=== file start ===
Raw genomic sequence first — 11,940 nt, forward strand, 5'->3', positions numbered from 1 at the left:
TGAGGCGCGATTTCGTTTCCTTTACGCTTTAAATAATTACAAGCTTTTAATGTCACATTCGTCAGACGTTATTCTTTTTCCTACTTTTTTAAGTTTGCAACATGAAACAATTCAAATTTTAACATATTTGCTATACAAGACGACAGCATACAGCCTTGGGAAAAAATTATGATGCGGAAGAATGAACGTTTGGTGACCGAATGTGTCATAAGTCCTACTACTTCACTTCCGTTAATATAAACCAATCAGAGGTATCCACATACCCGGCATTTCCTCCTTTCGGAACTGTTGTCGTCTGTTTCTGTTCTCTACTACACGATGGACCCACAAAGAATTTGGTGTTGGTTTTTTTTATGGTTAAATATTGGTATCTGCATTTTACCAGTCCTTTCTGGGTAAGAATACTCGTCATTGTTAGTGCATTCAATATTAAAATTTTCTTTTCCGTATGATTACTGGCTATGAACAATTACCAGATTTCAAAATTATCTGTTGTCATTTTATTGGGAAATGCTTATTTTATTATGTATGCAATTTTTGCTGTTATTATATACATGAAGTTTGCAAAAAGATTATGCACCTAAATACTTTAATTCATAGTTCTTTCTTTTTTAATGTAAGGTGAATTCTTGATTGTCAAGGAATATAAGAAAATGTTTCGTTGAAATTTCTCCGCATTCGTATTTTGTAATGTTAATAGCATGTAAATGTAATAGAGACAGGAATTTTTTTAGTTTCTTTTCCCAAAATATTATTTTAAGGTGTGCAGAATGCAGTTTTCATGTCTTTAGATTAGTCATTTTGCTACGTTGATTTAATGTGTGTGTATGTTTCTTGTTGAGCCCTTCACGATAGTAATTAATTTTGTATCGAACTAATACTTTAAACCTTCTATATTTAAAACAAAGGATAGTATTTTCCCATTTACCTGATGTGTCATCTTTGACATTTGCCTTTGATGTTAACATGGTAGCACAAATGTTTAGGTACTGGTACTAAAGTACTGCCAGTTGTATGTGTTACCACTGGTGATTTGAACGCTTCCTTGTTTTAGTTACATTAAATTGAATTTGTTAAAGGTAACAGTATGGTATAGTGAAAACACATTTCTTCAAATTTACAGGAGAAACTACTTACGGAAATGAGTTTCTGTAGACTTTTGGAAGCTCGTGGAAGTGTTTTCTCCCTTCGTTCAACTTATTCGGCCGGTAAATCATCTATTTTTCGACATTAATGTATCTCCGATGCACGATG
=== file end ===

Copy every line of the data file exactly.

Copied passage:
Raw genomic sequence first — 11,940 nt, forward strand, 5'->3', positions numbered from 1 at the left:
TGAGGCGCGATTTCGTTTCCTTTACGCTTTAAATAATTACAAGCTTTTAATGTCACATTCGTCAGACGTTATTCTTTTTCCTACTTTTTTAAGTTTGCAACATGAAACAATTCAAATTTTAACATATTTGCTATACAAGACGACAGCATACAGCCTTGGGAAAAAATTATGATGCGGAAGAATGAACGTTTGGTGACCGAATGTGTCATAAGTCCTACTACTTCACTTCCGTTAATATAAACCAATCAGAGGTATCCACATACCCGGCATTTCCTCCTTTCGGAACTGTTGTCGTCTGTTTCTGTTCTCTACTACACGATGGACCCACAAAGAATTTGGTGTTGGTTTTTTTTATGGTTAAATATTGGTATCTGCATTTTACCAGTCCTTTCTGGGTAAGAATACTCGTCATTGTTAGTGCATTCAATATTAAAATTTTCTTTTCCGTATGATTACTGGCTATGAACAATTACCAGATTTCAAAATTATCTGTTGTCATTTTATTGGGAAATGCTTATTTTATTATGTATGCAATTTTTGCTGTTATTATATACATGAAGTTTGCAAAAAGATTATGCACCTAAATACTTTAATTCATAGTTCTTTCTTTTTTAATGTAAGGTGAATTCTTGATTGTCAAGGAATATAAGAAAATGTTTCGTTGAAATTTCTCCGCATTCGTATTTTGTAATGTTAATAGCATGTAAATGTAATAGAGACAGGAATTTTTTTAGTTTCTTTTCCCAAAATATTATTTTAAGGTGTGCAGAATGCAGTTTTCATGTCTTTAGATTAGTCATTTTGCTACGTTGATTTAATGTGTGTGTATGTTTCTTGTTGAGCCCTTCACGATAGTAATTAATTTTGTATCGAACTAATACTTTAAACCTTCTATATTTAAAACAAAGGATAGTATTTTCCCATTTACCTGATGTGTCATCTTTGACATTTGCCTTTGATGTTAACATGGTAGCACAAATGTTTAGGTACTGGTACTAAAGTACTGCCAGTTGTATGTGTTACCACTGGTGATTTGAACGCTTCCTTGTTTTAGTTACATTAAATTGAATTTGTTAAAGGTAACAGTATGGTATAGTGAAAACACATTTCTTCAAATTTACAGGAGAAACTACTTACGGAAATGAGTTTCTGTAGACTTTTGGAAGCTCGTGGAAGTGTTTTCTCCCTTCGTTCAACTTATTCGGCCGGTAAATCATCTATTTTTCGACATTAATGTATCTCCGATGCACGATG